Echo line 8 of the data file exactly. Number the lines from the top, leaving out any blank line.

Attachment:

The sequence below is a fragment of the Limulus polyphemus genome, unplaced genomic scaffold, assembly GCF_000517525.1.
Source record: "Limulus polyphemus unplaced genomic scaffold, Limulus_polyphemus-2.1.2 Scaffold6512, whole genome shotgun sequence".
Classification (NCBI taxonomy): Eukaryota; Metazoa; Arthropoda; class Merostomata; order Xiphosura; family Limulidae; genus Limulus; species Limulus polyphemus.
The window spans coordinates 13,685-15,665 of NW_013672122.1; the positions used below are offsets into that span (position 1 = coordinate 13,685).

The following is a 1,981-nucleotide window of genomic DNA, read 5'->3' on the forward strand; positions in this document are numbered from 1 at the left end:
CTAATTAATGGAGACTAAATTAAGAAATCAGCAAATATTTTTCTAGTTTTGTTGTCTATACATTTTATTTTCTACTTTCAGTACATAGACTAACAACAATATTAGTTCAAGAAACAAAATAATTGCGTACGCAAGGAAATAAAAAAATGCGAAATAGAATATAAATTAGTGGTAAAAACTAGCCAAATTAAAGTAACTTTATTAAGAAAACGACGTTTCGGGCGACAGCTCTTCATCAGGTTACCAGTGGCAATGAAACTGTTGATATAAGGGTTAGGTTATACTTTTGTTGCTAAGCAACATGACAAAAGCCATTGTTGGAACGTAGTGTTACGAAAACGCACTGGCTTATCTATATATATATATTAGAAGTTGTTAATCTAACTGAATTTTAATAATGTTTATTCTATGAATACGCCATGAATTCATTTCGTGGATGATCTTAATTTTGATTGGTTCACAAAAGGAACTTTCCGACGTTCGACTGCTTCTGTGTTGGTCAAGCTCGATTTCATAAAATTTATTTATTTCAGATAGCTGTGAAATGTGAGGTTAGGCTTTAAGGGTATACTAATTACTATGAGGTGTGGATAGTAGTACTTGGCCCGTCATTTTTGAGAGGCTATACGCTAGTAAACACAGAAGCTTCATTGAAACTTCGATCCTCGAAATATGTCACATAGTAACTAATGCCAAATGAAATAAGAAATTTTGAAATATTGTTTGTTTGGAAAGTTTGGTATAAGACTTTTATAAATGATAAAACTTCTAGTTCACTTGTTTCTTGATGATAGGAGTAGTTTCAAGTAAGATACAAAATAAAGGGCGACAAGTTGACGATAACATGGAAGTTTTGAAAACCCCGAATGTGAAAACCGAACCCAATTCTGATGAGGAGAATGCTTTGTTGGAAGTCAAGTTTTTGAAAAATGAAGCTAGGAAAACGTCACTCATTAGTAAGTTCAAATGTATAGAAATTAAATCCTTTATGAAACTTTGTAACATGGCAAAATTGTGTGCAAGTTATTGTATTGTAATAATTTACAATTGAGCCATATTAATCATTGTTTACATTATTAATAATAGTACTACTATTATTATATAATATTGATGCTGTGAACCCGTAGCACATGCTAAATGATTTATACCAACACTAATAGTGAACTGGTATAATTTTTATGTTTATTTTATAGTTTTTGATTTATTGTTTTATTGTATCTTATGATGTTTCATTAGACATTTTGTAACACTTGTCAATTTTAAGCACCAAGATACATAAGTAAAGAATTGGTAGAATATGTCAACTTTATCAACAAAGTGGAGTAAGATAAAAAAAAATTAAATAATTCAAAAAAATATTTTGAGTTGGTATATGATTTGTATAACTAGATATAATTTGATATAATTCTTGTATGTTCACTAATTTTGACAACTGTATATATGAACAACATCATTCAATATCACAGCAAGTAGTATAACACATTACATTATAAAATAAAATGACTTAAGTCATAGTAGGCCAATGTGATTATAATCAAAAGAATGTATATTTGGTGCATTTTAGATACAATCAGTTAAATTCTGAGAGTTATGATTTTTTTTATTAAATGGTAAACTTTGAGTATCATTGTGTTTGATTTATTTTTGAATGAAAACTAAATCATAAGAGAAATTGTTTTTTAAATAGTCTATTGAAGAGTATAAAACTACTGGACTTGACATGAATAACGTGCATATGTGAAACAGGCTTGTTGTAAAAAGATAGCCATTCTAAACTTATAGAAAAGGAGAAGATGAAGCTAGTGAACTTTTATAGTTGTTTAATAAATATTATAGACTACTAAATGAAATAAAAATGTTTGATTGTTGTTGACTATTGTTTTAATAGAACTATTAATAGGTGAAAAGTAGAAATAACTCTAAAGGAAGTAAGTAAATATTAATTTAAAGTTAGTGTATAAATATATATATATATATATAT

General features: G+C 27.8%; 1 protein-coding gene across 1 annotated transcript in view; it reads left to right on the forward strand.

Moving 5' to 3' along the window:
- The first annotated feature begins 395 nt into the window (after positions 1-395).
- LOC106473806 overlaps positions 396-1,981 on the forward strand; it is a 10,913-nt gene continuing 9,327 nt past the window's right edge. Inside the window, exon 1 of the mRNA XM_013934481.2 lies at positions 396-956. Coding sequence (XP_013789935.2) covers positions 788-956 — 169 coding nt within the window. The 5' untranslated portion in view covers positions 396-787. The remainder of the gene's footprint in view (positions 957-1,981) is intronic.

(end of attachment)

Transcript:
Moving 5' to 3' along the window: